“We will not accept an increase in production”
GM workers in Mexico hold assembly to discuss strike in the United States
18 September 2019
On Monday, about 35 autoworkers at the General Motors (GM) Silao Complex in central Mexico held an assembly to discuss steps to leave the pro-company union and how to respond to the national strike by 49,000 GM workers in the United States that began at midnight Sunday.
One of the workers leading the meeting explained to the World Socialist Web Site Autoworker Newsletter, "We informed workers about the situation in the United States and agreed we will not accept an increase in production. In fact, our lawyer commented that we are not obligated to work overtime and, if anything happens [a reprisal], we shouldn't sign any papers."
He then appealed to American workers: “Keep us informed and we'll inform people here to decide what we'll do. There are people supporting us and we just have to keep fighting. If more people support us, we'll move forward.”
General Motors, which is the largest US-based auto company and the top assembler of cars in Mexico, has been harassing and intimidating workers at Silao for weeks to speed up production ahead of the potential strike in the United States.
Silao workers denounced the company for carrying out drug tests, ostensibly to measure lead levels, then used these to justify firings of militant workers without showing the results. It has also assigned overtime with lower pay and, “under grueling conditions,” ordered workers to arrive earlier and banned them from taking backpacks into the shop floor.
The workers’ assembly Monday also presented several challenges, the worker said, but indicated that workers’ confidence is higher because of the strike in the US. "Someone made a Facebook statement claiming that the event was cancelled," he explained, while some workers "didn't arrive because of fear of losing their jobs.” There were also suspicions of a possible "hawk" or spy at the meeting.
"But we are still fighting. We will not accept any manipulations by the plant and the existing union. We have about 200 to 300 people in all our groups, and if we reach 500 or 1,000 we could shut down the plant. For now, we agreed to demand that the plant will not deduct union dues from our pay and that we'll ask for an account balance from the union since 2009, when they took control. They must explain to us where they've spent the money in 9 years."
These brave acts, just like the strike in the United States, the recent strike by 10,000 GM workers in South Korea, the mass rebellions in Hong Kong, Puerto Rico, France, and the overall resurgence of the class struggle globally, are an objective expression of the international character of the working class, which faces a common fight against globalized capital.
As in the United States, where the Trump administration is directly intervening in the talks to shut down the strike, the ruling class in Mexico is extremely fearful that the strike could prolong and expand. This was reflected by the corporate journal “of record,” El Universal, which warned Tuesday that the strike reached auto parts distribution centers in the US “that could impact production plants in Canada and Mexico.”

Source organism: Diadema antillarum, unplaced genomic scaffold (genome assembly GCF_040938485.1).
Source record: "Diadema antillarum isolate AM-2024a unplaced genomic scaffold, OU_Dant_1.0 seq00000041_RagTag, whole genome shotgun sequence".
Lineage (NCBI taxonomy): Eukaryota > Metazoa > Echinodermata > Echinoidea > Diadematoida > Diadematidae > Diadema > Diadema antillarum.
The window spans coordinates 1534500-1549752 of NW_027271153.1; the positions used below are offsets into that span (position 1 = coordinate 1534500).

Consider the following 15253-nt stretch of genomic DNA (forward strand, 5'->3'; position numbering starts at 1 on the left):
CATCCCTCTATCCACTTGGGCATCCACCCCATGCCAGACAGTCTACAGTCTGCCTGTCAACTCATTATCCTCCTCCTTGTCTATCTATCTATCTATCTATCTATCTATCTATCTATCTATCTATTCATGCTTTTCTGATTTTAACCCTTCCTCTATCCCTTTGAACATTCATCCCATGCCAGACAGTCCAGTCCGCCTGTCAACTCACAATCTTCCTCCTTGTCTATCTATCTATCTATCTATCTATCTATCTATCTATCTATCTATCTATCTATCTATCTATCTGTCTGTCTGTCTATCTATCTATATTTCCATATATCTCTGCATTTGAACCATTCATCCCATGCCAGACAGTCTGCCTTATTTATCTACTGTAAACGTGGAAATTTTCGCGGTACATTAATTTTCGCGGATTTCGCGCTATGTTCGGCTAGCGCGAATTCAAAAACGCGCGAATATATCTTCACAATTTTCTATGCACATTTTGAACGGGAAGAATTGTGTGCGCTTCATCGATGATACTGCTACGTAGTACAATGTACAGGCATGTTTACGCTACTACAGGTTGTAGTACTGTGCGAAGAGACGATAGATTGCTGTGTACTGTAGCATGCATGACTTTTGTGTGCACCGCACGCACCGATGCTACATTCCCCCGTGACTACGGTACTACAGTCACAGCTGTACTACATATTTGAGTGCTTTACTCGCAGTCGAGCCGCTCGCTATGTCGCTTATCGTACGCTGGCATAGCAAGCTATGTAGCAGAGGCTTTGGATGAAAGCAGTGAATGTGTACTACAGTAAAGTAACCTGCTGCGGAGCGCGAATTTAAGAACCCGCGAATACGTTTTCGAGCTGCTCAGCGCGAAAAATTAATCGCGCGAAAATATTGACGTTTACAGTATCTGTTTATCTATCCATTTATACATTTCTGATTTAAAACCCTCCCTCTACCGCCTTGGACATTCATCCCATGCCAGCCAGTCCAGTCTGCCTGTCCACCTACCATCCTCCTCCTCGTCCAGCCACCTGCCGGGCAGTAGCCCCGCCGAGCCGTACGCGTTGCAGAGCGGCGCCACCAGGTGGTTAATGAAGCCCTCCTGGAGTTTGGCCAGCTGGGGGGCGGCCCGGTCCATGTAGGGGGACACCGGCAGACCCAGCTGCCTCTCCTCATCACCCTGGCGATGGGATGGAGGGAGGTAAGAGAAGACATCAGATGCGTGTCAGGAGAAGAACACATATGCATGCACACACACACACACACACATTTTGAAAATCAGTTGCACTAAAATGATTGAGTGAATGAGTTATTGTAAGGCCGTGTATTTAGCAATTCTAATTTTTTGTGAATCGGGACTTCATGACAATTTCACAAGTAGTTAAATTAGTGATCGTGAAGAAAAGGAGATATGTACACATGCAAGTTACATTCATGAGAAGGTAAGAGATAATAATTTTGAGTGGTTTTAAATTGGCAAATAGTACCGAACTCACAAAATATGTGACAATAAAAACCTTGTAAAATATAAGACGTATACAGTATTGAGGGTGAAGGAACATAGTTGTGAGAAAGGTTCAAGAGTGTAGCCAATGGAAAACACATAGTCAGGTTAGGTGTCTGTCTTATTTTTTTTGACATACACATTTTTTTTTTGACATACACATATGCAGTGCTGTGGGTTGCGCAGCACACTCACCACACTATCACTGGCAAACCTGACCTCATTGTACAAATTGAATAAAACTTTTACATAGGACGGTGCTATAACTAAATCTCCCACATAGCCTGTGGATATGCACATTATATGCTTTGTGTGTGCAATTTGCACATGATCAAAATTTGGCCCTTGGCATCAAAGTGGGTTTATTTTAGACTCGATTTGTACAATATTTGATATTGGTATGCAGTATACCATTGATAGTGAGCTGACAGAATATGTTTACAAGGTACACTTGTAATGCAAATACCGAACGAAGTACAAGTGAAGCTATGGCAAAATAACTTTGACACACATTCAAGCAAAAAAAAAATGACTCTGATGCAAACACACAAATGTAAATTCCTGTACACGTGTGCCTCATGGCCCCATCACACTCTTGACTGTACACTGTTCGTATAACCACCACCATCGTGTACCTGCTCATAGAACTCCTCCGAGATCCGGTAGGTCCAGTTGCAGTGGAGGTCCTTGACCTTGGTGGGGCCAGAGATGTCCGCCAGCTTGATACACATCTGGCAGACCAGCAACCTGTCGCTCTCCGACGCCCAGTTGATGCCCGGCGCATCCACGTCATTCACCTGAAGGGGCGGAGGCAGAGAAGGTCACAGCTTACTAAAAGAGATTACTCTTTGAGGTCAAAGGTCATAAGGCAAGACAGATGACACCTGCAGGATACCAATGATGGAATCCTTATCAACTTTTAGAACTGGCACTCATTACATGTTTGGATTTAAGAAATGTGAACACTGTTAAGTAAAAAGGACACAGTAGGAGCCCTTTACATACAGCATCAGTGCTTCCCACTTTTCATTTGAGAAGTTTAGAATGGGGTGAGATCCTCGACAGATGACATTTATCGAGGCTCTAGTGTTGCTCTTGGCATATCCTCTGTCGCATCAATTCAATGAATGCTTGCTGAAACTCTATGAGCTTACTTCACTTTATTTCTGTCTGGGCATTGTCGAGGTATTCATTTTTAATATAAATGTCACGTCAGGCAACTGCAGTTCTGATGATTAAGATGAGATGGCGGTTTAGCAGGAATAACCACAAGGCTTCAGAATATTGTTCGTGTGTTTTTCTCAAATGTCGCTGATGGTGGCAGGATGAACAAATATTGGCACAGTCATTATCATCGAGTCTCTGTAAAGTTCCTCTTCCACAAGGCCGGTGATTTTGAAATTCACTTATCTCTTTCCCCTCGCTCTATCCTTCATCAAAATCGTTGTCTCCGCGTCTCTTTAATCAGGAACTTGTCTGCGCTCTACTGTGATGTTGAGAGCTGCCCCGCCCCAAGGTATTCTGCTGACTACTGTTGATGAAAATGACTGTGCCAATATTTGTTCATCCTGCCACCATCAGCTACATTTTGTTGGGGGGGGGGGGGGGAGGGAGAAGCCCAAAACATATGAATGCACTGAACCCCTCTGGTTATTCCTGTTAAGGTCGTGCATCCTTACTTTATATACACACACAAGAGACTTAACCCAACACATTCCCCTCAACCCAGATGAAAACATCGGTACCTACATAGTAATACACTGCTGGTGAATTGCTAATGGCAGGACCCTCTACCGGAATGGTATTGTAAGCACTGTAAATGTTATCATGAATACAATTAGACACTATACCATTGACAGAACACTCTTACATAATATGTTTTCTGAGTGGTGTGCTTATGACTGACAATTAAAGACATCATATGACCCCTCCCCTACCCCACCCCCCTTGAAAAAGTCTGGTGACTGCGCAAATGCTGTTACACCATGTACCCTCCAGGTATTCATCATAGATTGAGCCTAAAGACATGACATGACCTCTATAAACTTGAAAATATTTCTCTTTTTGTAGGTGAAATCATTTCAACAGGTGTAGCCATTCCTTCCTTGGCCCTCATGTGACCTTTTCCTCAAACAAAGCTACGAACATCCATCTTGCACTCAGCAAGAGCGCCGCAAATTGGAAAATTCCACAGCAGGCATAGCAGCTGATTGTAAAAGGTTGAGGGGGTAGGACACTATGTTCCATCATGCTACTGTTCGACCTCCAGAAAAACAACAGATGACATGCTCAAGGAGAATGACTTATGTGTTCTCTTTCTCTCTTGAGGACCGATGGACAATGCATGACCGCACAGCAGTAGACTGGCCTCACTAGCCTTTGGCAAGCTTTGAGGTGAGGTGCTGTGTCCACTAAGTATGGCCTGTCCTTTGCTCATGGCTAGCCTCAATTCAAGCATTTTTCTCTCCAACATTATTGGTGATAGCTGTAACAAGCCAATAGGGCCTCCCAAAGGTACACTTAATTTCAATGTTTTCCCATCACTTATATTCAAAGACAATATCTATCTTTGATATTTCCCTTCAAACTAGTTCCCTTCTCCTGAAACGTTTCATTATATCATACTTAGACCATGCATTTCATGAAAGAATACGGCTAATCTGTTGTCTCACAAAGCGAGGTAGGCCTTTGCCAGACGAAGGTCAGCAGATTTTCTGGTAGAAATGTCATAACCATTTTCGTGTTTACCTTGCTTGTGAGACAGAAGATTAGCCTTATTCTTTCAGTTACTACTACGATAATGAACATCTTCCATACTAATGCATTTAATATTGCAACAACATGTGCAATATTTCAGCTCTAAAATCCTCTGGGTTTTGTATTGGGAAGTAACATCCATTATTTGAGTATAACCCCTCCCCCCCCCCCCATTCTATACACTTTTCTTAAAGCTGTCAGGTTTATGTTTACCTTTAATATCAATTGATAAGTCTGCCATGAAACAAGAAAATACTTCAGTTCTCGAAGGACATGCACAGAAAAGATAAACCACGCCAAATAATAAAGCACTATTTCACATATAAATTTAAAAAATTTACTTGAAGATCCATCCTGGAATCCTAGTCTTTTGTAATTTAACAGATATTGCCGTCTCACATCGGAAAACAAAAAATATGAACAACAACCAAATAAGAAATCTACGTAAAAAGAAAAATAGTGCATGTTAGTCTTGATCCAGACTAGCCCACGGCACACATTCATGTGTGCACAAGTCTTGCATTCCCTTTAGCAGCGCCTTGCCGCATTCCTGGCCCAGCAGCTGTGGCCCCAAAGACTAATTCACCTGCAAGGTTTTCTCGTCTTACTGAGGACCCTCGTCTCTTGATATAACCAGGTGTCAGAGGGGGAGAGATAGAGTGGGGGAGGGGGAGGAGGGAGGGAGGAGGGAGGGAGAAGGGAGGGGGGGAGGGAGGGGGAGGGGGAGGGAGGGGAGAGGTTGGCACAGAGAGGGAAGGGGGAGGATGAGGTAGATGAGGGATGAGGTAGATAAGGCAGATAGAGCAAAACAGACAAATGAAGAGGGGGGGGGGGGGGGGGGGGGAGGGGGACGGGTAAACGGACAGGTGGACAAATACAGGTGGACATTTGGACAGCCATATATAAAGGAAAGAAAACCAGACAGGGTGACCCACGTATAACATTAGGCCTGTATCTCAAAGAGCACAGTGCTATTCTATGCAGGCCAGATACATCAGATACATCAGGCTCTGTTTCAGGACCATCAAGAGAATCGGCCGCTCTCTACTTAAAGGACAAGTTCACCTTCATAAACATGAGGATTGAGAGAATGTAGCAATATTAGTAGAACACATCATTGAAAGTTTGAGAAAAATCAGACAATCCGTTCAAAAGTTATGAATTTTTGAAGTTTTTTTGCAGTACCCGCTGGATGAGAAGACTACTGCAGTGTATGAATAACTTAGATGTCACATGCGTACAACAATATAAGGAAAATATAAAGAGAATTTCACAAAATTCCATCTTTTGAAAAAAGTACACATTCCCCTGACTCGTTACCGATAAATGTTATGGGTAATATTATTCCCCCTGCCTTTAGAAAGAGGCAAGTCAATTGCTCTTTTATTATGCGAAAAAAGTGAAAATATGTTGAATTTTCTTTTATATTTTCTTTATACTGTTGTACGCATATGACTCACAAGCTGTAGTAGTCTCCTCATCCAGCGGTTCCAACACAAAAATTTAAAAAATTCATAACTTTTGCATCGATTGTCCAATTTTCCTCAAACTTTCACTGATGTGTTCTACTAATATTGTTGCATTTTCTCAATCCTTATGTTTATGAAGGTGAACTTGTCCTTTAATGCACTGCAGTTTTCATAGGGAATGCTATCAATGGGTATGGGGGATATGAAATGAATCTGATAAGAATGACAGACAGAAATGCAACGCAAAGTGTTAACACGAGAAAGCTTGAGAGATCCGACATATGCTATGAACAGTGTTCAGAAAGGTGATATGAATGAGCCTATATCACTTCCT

“So far,” El Universal writes nervously, “the plants at Ramos Arizpe, San Luis Potosí, Silao and Toluca of General Motors Mexico are operating normally and have enough components in stock to keep producing vehicles.” El Financiero carried a similar report Tuesday.
The strike in the United States is being followed closely by thousands of autoworkers in Mexico, Brazil and internationally, with hundreds sharing the reports and expressing support. One worker from Silao, for instance, commented on a WSWS report, “Finally something will be done against the injustice of poorly paid companies.”
On Tuesday, Raziel, a Silao worker, immediately responded to a company “troll” on Facebook who insulted American workers and claimed that GM will open new plants in Mexico, “What good does it do to have more assembly plants if those are poorly paid jobs with such heavy working days? This is the fault of the corrupt unions.”
Several workers have requested more information about the strike from the WSWS Autoworker Newsletter. A worker from the GM assembly plant at San Luis Potosí, Mexico, asked: "How long do you think it will last? $250 per week [of strike pay] is not a lot for them."
The Silao Complex employs over 6,000 workers who assemble the Chevrolet Silverado and GMC Sierra. These pick-up trucks are also produced at Fort Wayne, Indiana, and Flint, Michigan, where workers have expressed to WSWS reporters their respect for the brave solidarity shown by Mexican autoworkers.
These channels of communication need to be consolidated and expanded for workers to respond quickly to events at plants internationally, as indicated by the Silao workers. However, this can only be done outside of the control of the trade unions and the entire political establishment, which are doing everything possible to prevent an authentic international struggle.
The US United Auto Workers only called the strike after acknowledging it was in no position to prevent one from erupting. Workers need new organizations that are not nationally-based and do not subordinate workers’ social rights to the profit interests of capital.
This means building a network of democratically elected rank-and-file committees to unite the emerging struggles—against concessions, plant closures, austerity and attacks against democratic rights—across borders, companies and every major sector of the working class.
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